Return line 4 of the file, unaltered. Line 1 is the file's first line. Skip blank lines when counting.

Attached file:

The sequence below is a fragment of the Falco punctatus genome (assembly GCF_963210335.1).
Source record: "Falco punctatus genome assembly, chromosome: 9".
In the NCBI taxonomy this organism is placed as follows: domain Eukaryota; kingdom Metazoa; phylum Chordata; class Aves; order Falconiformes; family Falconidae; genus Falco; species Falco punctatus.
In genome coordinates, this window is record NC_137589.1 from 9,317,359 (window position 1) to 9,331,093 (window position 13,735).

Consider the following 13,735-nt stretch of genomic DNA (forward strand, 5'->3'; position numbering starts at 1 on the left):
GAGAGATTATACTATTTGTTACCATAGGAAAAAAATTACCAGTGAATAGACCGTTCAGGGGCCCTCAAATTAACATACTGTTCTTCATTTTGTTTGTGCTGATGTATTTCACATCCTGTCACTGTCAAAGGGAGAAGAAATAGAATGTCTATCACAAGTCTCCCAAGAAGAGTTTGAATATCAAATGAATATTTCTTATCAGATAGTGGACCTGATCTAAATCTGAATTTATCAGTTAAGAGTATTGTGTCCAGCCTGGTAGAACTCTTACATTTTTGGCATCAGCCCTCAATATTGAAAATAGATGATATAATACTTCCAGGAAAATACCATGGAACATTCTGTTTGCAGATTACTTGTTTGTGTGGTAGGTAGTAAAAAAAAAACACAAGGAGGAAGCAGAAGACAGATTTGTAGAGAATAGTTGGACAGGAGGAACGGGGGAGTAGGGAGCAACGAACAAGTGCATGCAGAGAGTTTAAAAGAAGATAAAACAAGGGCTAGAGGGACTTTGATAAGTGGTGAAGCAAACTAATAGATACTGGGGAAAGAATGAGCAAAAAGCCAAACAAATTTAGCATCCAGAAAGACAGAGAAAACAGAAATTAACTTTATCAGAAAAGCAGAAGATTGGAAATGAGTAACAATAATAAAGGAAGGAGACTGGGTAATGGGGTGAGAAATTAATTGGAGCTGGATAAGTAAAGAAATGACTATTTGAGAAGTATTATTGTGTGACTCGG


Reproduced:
In genome coordinates, this window is record NC_137589.1 from 9,317,359 (window position 1) to 9,331,093 (window position 13,735).